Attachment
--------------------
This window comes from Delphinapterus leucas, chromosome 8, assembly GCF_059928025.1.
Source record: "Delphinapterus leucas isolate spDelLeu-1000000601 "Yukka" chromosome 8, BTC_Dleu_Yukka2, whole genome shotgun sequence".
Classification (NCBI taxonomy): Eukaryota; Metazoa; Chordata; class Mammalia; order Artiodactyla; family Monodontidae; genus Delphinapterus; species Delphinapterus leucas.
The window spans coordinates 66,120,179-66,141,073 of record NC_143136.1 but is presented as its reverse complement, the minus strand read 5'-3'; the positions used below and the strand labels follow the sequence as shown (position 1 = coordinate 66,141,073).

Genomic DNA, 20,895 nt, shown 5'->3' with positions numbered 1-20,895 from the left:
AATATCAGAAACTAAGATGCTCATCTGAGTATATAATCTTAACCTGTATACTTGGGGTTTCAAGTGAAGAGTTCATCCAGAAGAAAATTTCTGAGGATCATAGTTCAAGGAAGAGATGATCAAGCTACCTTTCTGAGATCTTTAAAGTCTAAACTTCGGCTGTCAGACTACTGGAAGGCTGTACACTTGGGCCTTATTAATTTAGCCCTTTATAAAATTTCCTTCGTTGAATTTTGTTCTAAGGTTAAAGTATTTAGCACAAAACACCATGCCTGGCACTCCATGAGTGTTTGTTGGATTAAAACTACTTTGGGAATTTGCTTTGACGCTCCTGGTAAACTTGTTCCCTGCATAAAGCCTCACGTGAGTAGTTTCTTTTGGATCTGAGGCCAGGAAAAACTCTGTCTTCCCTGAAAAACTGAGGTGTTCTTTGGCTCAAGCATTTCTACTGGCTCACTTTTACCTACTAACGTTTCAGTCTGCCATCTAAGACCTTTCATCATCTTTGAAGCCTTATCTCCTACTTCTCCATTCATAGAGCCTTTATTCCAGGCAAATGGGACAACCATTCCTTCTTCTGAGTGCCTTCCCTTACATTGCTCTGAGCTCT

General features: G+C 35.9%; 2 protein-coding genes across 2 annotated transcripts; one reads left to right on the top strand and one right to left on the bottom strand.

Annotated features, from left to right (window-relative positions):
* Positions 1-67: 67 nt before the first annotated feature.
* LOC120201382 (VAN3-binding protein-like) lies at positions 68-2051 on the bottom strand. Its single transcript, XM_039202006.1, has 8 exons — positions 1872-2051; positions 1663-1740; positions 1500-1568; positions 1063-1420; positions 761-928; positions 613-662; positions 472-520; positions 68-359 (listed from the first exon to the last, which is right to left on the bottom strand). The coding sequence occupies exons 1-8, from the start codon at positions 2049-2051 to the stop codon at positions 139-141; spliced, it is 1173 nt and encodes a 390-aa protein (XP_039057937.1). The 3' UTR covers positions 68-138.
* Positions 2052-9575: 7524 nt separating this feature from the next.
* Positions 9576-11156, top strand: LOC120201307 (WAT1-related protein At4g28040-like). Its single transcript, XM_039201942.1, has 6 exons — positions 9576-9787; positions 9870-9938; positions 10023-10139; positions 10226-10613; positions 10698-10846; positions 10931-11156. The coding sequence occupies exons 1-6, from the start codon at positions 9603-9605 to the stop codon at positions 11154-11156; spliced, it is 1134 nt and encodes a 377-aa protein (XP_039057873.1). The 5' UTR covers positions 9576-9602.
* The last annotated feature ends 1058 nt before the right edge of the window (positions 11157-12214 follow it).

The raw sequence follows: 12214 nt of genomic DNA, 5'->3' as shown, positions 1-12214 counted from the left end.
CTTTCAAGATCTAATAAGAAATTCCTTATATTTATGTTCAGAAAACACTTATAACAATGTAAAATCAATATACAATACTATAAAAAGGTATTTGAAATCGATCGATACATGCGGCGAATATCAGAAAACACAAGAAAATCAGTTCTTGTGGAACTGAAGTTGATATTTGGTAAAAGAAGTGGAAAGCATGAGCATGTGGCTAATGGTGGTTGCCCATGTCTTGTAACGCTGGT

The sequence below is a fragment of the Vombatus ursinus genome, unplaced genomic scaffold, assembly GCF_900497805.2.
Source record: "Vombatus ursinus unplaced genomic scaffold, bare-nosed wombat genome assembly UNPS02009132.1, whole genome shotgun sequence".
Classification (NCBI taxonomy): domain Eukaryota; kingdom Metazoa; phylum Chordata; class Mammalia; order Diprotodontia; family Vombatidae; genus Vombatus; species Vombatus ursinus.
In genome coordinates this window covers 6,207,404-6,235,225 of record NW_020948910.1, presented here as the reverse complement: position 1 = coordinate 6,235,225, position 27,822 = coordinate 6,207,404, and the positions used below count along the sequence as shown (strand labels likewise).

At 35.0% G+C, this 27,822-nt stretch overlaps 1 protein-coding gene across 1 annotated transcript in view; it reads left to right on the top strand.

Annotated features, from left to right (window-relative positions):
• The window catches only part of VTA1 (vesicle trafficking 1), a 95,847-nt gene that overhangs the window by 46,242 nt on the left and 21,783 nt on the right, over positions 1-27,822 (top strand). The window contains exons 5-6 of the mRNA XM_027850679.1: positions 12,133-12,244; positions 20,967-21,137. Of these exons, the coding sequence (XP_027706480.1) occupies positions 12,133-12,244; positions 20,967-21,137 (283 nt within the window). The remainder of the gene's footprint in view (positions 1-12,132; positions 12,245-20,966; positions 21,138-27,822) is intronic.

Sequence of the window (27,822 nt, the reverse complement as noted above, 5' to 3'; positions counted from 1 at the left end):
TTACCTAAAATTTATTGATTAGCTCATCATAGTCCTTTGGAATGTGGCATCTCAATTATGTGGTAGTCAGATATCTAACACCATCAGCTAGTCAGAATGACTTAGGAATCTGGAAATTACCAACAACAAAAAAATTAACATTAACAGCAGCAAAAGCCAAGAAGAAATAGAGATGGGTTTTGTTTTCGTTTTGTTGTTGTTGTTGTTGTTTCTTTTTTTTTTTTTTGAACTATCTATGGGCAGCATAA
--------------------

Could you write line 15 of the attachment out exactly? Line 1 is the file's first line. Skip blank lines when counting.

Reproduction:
CTTTCAAGATCTAATAAGAAATTCCTTATATTTATGTTCAGAAAACACTTATAACAATGTAAAATCAATATACAATACTATAAAAAGGTATTTGAAATCGATCGATACATGCGGCGAATATCAGAAAACACAAGAAAATCAGTTCTTGTGGAACTGAAGTTGATATTTGGTAAAAGAAGTGGAAAGCATGAGCATGTGGCTAATGGTGGTTGCCCATGTCTTGTAACGCTGGT